Miss Alaska 1940

My grandmother Minnie was quite the woman. She was the first Alaskan Native Athabascan woman to win the title of Miss Alaska, back in 1940.

Mom's portrait as Miss AlaskaWhat an amazing opportunity for a young native woman whose fishing village Nulato, Alaska was only accessible by air. There were no roads in or out, and even today it remains that way. There was no electricity or running water.

My grandmother was the second youngest, and unfortunately her mother passed away when she was just 13.  Those humble beginnings did not stop her from following her dreams. She decided to enter the Miss Fairbanks competition, which she won, and therefore was entered into the Miss Alaska pageant. What courage it must have taken for her to stand and compete in that arena with so many Caucasian women at such a segregated time in our country.

When she won the title of Miss Alaska, she was awarded a $600 shopping spree in New York City. We even have a clip from a newspaper at that time showing her getting off the airplane in her Athabascan regalia.

She loved her experience in the city, and after her reign as Miss Alaska 1940 – 1941 she decided to stay in the lower 48 as Alaskan’s call it. She later met my Irish grandfather and they had six children together.

They made their life, living in Long Island, New York. Since she was a brown-skinned, Native woman in a bi-racial marriage living in suburbia, there were certain things she did to fit in. She always wore her hair short; if it were long she would have looked too Native. She followed all the trends, but even then she still faced racism, living in an area that was not racially diverse. Instead of complaining, she assimilated.

She taught me that no matter where you come from, or however hard your childhood experience was, you still matter and you still have something to offer this world. Through her experience, she taught all of the women in our family to be proud of who we are, and to never think of ourselves as less than.

While she faced many challenges raising six children mostly on her own as my grandfather was a commercial airlines pilot and was away from home a lot, she didn’t complain. And she kept moving forward even though it must have been  a struggle.

I remember at her 90th birthday party a few years back. My aunt read to her a letter from one of the most famous Miss Alaska’s in recent history. Sarah Palin wrote to her to congratulate her on her 90th birthday. Being the feisty woman that she always was, my grandmother said, “Not Her.” Too funny.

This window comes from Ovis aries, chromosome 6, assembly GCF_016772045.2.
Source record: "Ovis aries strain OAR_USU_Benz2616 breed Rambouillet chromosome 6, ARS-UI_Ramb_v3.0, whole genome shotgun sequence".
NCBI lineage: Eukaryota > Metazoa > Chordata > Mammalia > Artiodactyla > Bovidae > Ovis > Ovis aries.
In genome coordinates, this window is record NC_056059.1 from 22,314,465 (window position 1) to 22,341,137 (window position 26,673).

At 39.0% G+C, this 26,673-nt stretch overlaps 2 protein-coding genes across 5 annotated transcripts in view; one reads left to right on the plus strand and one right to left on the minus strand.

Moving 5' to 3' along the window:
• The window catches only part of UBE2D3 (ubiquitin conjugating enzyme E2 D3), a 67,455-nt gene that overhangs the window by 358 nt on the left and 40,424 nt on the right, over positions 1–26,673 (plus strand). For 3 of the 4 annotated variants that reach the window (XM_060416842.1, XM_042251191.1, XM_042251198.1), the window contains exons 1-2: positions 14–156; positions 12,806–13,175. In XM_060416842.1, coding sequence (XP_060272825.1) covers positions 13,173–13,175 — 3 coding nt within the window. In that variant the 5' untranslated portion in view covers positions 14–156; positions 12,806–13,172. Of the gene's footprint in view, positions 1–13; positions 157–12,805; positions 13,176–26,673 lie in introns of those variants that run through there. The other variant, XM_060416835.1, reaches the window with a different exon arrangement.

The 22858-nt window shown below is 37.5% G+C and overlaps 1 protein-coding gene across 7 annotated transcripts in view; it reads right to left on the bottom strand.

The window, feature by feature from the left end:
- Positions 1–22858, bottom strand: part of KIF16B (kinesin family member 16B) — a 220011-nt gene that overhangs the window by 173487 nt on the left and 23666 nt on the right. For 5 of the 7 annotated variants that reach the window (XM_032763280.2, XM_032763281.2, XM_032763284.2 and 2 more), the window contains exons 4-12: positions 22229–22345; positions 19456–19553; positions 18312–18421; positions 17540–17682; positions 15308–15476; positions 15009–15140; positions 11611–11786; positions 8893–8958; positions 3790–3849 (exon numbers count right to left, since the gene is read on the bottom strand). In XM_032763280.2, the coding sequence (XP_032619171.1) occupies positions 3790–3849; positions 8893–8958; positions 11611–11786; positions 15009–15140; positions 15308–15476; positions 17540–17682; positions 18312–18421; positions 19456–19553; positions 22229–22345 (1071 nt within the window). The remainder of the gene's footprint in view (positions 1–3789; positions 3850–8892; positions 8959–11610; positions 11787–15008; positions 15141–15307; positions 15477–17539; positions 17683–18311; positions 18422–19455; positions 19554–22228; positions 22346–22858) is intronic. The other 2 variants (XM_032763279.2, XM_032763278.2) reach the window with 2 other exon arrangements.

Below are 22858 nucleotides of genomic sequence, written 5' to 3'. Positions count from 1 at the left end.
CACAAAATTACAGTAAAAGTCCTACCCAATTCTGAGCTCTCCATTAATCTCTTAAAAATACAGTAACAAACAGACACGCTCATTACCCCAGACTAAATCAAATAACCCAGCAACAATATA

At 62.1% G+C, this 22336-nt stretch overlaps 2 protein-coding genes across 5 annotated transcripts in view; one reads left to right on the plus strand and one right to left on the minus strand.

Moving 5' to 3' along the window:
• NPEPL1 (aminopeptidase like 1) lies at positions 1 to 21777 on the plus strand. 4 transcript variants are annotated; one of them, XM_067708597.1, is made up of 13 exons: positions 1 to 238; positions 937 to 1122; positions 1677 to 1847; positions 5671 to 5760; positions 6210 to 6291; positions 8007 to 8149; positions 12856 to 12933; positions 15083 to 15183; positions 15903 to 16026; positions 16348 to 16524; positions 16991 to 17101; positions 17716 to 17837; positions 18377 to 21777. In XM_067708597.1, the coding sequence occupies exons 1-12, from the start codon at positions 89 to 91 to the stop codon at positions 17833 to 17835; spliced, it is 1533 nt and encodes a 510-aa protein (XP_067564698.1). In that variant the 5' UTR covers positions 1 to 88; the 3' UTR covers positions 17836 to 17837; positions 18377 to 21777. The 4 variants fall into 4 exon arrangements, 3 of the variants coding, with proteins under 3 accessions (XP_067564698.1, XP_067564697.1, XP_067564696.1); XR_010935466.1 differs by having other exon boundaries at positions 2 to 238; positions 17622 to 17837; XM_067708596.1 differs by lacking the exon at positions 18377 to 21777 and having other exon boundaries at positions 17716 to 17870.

I think it was then that I realized what a star my Granny was. She was a beauty queen, the matriarch of our family, and most importantly, a beautiful soul. Here is a woman who raised six children, the youngest of whom was autistic, all the while retaining her beauty and strength. A true example of one woman’s resilience.

About Sabah Williams

I am a mixed race woman who grew up in a Native-American community in Oakland, Ca. I attended many Native-American ceremonies, Pow Wows, and cultural events. I am very proud of my Native-American heritage, and I also hope to learn more about my African-American side of the family. View all posts by Sabah Williams →

13 Comments

  1. Rose Albert

    Nice story thank you for sharing. I am from Ruby but my mothers side it from Nulato. She was a Demoski. We could be related. I hope you stay on your journey finding your long lost relatives

  2. Kathy Meyer-Rambow

    Sabah I am your cousin, Kathy and I still live in Alaska. I had the pleasure of meeting your Grandmother at our family reunion. Minnie, Jessie, Laura, and my mother Marjorie were and are awesome woman who walked their own paths. Talk about women who were so much fun to be around. With the prejudice card, I was taught, at a young age, to tell the offenders I would rather be Indian than be ignorant like you. This was my experience in California, in the fifth grade, in the early sixties. I am doing a geneology search and the Alaskan history is amazing. The Athabascan history with apparently some Swedish blood in there combined with Eskimo heritage is really neat. I found the Eskimo relatives that were half sisters and brothers to your Great Grandmother.

  3. Nshi Wise

    I can imagine your grandmothers shopping spree! How different it must have been coming to New York. An interracial marriage in that day was a true testament of love.

  4. Sabah Williams Post author

    Thanks Aunty Corrina!!! I appreciate it, and maybe one of these days I can do a piece on you!

  5. Sabah Williams Post author

    Thank you so very much Vanessa! 🙂

  6. Sabah Williams Post author

    Thank you Joelle! That really means a lot, and you also possess that strength and beauty. 🙂

  7. Sabah Williams Post author

    Thank you Rosa! I love this picture of her in her Ivory Crown. 🙂

  8. Sabah Williams Post author

    Thank you so much Ruth!

  9. Ruth Villasenor

    Great story, looking forward to reading more articles by you

  10. Rosa green

    Thanks Sabah wonderful story, I remember Diane telling me this story now I have a face to go with it ….

  11. Joelle Boismenu

    Sabah
    What an amazing line of women you come from. No surprise to me with all the beauty and strength that you possess. Wonderful to learn about your Grandmother!

  12. Vanessa Sykes

    What a beautiful story. The same strength and courage continued to be passed on to you. How admirable of you to be a vouce of Oakland.

  13. Corrina Gould

    Congratulations Sabah! It was a great read. How great to learn about your grandma and where you come from

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